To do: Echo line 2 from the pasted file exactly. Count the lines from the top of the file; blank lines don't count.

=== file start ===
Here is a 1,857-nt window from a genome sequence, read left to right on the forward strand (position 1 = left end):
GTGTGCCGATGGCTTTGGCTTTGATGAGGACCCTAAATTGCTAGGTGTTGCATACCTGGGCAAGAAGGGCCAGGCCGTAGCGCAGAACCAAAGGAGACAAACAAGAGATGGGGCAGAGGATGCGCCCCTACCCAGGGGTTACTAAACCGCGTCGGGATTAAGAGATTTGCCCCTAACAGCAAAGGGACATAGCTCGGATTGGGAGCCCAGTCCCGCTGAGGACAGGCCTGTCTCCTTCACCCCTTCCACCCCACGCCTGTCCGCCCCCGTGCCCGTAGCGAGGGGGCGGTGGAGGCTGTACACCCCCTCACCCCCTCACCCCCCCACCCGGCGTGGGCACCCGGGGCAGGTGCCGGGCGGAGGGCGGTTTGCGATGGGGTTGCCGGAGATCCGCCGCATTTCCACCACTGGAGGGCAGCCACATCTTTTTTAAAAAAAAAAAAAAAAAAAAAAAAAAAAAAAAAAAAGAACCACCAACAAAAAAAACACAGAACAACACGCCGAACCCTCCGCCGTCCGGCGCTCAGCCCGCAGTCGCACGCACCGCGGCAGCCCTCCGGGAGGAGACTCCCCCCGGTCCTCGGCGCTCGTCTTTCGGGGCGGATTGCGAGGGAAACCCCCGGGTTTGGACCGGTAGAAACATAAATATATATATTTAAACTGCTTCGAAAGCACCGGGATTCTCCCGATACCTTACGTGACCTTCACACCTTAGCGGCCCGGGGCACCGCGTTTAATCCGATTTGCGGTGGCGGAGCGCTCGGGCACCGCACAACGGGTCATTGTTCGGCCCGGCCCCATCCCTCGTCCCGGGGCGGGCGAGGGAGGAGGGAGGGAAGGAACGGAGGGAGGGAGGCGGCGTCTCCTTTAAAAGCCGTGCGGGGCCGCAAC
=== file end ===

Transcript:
GTGTGCCGATGGCTTTGGCTTTGATGAGGACCCTAAATTGCTAGGTGTTGCATACCTGGGCAAGAAGGGCCAGGCCGTAGCGCAGAACCAAAGGAGACAAACAAGAGATGGGGCAGAGGATGCGCCCCTACCCAGGGGTTACTAAACCGCGTCGGGATTAAGAGATTTGCCCCTAACAGCAAAGGGACATAGCTCGGATTGGGAGCCCAGTCCCGCTGAGGACAGGCCTGTCTCCTTCACCCCTTCCACCCCACGCCTGTCCGCCCCCGTGCCCGTAGCGAGGGGGCGGTGGAGGCTGTACACCCCCTCACCCCCTCACCCCCCCACCCGGCGTGGGCACCCGGGGCAGGTGCCGGGCGGAGGGCGGTTTGCGATGGGGTTGCCGGAGATCCGCCGCATTTCCACCACTGGAGGGCAGCCACATCTTTTTTAAAAAAAAAAAAAAAAAAAAAAAAAAAAAAAAAAAAGAACCACCAACAAAAAAAACACAGAACAACACGCCGAACCCTCCGCCGTCCGGCGCTCAGCCCGCAGTCGCACGCACCGCGGCAGCCCTCCGGGAGGAGACTCCCCCCGGTCCTCGGCGCTCGTCTTTCGGGGCGGATTGCGAGGGAAACCCCCGGGTTTGGACCGGTAGAAACATAAATATATATATTTAAACTGCTTCGAAAGCACCGGGATTCTCCCGATACCTTACGTGACCTTCACACCTTAGCGGCCCGGGGCACCGCGTTTAATCCGATTTGCGGTGGCGGAGCGCTCGGGCACCGCACAACGGGTCATTGTTCGGCCCGGCCCCATCCCTCGTCCCGGGGCGGGCGAGGGAGGAGGGAGGGAAGGAACGGAGGGAGGGAGGCGGCGTCTCCTTTAAAAGCCGTGCGGGGCCGCAAC